From the very Germanophile definition of Heimat which could be translated as the feeling for homeland and home at the same time, the Turkish exhibition curator Beral Madra analyses relationships between art and immigration and their limits.
Vilém Flusser, The Freedom of the Migrant: Objections to Nationalism, University of Illinois Press, 2003.
Eric Harper and Charity Njoki Mwaniki, ‘Foucault: On Home and Homelessness’, http://www.academia.edu/10313350/Foucault_Home_and_Homeless_presentation_at_the_Critical_Space_Conference_London_. Accessed January 2016.
Michel Foucault, Madness and Civilization: A History of Insanity in the Age of Reason, 1988, p. 11
The source of inspiration for this presentation is the philosopher, writer and journalist Brazilian of Czech origin Vilém Flusser, a refugee of WWII. His words about the concept of homeland/Heimat penetrate into the innermost core of the migrant and refugee tragedy that currently confronts humankind: “Homeland is not an eternal value but rather a function of a specific technology; still, whoever loses it suffers. This is because we are attached to Heimat by many bonds, most of which are hidden and not accessible to consciousness. Whenever these attachments tear or are torn asunder the individual experiences this painfully, almost as a surgical invasion of his most intimate person.”1
Homeland/Heimat/Patria concepts are bound to 20th century nationalism and racisms’ and their catastrophic, tragic and threatening consequences being witnessed by humanity as constant global emigrations, refugees and exiles.
What does homeland mean today in active politics? Many political parties with rightist national ideologies name themselves “Homeland Party” which implicates a dedication and commitment to homeland, places it in sacredness and exempts it of any criticism. The concept is commonly used as a unique, unchangeable identity and source, and supposed to have mostly positive connotations. Home sounds like a harmless concept when used by right-wing extremists to convince the people that they have a moderate discourse. However, a Foucauldien interpretation claims the opposite: “The home supports the operations of modern regimes of power, bio-power, procedures and technologies of self, regulating and determining the habits of the body. Thus habituating the connections between the body and the nation, they function as regulatory controls: a bio-politics that results in excommunication from the home and homeland. Home and Homeland are interlinked; the home is intimately tied to what Foucault calls the games of truth, relations of power and forms of relations to oneself and to others.“2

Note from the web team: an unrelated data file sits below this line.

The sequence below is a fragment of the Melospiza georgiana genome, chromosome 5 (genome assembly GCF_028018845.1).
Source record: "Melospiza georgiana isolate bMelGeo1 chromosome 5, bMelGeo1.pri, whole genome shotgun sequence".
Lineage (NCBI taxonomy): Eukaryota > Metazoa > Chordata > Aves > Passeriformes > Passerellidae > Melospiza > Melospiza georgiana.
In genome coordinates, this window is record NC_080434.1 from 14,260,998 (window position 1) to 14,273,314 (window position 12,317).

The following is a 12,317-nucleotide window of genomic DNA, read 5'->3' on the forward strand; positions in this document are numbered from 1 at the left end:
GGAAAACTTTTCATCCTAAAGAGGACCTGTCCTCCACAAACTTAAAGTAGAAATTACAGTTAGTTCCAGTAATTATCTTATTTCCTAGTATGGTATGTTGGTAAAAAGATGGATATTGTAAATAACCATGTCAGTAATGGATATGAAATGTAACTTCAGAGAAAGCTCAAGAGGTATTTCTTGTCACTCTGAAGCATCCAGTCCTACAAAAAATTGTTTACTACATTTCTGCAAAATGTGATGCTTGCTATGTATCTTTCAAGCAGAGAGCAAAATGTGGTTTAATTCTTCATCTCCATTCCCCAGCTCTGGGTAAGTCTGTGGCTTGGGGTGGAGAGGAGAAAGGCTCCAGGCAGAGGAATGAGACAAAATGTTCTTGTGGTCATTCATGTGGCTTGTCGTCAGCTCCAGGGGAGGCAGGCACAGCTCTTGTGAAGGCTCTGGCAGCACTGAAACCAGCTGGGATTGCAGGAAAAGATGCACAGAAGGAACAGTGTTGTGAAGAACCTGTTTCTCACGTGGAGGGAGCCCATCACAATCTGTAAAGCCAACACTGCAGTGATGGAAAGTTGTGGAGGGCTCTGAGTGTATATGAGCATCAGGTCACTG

The rights to live in a chosen country or the wish to live ruthlessly and forced immigration or the refugee problem are two sides of these socio-political and economic arguments.
In both cases, immigration is elaborated by right wing politics as challenging and precarious to the concept of homeland/Heimat since the right to live ruthlessly as a world citizen or forced immigration opens up a flexibility, elimination and dispersal in the concept of homeland /Heimat. For right wing politics, this concept combines the basic assumptions of all radical and nationalist ideologies, according to which the individual is not free as a central, active subject, but submits to a supposedly closed, homogeneous community.
What is happening now on the shores and borders of Europe is almost prophesied in French philosopher Foucault’s Madness and Civilisation (1961):
“Confined on the ship, from which there is no escape, the madman is delivered to the river with its thousand arms, the sea with its thousand roads, to that great uncertainty external to everything. He is a prisoner in the midst of what is the freest, the openness of routes: bound fast at the infinite crossroads. He is the Passenger par excellence: that is, the prisoner of the passage. And the land he will come to is unknown—as is, once he disembarks, the land from which he comes. He has his truth and his homeland only in that fruitless expanse between two countries that cannot belong to him.”3
Now, witnessing the images of drifting and sinking boats in the Aegean and Mediterranean seas, we have to ask the question: What is the reason for today’s immigration, deportation and that via-politics?